Looking straight down is a hot-spot for lying.
Hardly. It is one of the so-called “Italian Pantomimes” of lying, but in many cultures (such as several Hispanic ones) looking down when being addressed is a sign of respect.
By showing you a card trick I'll divert attention away from me.
Really? Since it's a regular trope I would think it means “pay more attention.” I'm positive that Penn and Teller do card tricks to get more attention. Not to hide from it.
Legs straight but body twisted means he's misleading the interrogation.
Looks more like a “flight” response to me. People who deliberately mislead frequently are much more relaxed. They know believing the lie themselves is half the battle.
Looking down and to the right means I have rehearsed my story.
Let me tell you the whole “looking to a direction” thing is overrated. As someone that's studied the psychology of neuromuscular systems I can certify to you that people are not frequently in control of what their eyes are doing...or even aware of it. If the eyes are the window of the soul then they have been boarded up and painted over as far as a psychologist is concerned.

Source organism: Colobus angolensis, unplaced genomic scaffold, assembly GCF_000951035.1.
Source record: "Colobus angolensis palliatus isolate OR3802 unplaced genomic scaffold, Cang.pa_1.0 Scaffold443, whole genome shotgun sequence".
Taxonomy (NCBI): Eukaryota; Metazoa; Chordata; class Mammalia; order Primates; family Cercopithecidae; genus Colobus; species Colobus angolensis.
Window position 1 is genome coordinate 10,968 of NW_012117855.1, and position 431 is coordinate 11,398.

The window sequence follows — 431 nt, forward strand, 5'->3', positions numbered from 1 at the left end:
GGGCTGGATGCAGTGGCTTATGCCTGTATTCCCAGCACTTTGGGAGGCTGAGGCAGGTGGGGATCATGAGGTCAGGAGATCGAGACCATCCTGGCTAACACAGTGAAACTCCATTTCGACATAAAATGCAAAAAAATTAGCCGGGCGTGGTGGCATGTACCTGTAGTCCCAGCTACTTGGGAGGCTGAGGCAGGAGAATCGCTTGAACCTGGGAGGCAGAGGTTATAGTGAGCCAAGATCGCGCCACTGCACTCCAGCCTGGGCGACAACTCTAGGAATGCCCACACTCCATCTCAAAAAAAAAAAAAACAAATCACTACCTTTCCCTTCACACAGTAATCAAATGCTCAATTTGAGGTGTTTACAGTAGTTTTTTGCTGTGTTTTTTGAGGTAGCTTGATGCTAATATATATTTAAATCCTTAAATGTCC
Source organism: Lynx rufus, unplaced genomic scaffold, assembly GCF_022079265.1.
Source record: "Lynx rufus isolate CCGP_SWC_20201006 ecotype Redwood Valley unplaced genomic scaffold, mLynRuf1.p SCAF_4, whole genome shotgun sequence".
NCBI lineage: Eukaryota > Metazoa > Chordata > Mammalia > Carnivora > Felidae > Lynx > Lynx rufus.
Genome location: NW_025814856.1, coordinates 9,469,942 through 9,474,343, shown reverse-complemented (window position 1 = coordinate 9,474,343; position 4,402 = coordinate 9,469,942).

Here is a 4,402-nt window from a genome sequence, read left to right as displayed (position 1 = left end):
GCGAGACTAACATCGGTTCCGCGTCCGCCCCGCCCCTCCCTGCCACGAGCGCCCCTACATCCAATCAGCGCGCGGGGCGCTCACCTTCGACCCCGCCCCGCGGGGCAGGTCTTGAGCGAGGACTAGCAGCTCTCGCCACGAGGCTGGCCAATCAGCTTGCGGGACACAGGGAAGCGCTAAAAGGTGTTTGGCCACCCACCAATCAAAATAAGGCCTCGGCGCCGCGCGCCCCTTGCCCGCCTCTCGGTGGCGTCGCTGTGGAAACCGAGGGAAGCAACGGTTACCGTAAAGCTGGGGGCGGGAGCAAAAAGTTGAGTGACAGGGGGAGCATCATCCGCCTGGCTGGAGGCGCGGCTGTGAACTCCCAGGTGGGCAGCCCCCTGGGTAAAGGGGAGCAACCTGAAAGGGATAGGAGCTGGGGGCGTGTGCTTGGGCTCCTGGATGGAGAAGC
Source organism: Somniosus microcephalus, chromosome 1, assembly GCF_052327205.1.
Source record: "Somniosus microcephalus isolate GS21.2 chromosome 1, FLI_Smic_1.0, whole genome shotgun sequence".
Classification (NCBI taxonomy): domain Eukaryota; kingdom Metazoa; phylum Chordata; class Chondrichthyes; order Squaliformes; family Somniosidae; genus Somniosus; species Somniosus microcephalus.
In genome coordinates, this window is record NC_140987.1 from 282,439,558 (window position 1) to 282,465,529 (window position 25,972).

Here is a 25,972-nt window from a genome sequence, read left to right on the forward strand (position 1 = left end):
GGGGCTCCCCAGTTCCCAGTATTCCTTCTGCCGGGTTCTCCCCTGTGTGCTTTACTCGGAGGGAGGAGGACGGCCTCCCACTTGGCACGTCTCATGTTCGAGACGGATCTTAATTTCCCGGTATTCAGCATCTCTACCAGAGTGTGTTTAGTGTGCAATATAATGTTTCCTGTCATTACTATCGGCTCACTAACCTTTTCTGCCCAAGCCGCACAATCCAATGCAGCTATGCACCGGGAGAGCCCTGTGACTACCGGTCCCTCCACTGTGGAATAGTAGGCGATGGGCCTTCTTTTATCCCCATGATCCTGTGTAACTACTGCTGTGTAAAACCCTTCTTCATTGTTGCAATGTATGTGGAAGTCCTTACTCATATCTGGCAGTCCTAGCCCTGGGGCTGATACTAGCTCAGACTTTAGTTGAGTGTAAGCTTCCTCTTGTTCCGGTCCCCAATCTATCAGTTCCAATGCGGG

Standing in front of a wall means your collecting yourself before lying.
So someone who composes themselves before speaking is always a liar? They couldn't possibly be coping with their emotions. Or recalling facts. Or thinking they are regretting the indigestion those cheese fries are giving them.
Leaning forward is a sign they are not withholding information.
Or it could be a sign they are confident in their mistruth. See the “Italian Pantomimes” mentioned above.
Tense facial muscles say “guilty”.
They can also say “annoyed”. Or “constipated”.
Arms crossed is a hotspot that he's withholding the truth.
Actual body language scientists agree that arms crossed is a signal of “I'm done listening to you.” or “I am closed to your opinion.”
A false smile, a tight hug, and a hand in the pocket indicate a psychopathic persoanlity.
It the beloved paraphrased words of Wednesday Adams: “What do serial killers look like? Everyone else.” Which is exactly why they are successful. Never forget that.
He's using the chair as a “psychological shield”.
Freud died in 1939. His opinions like this died only a few decades afterward. Yet we still love using them.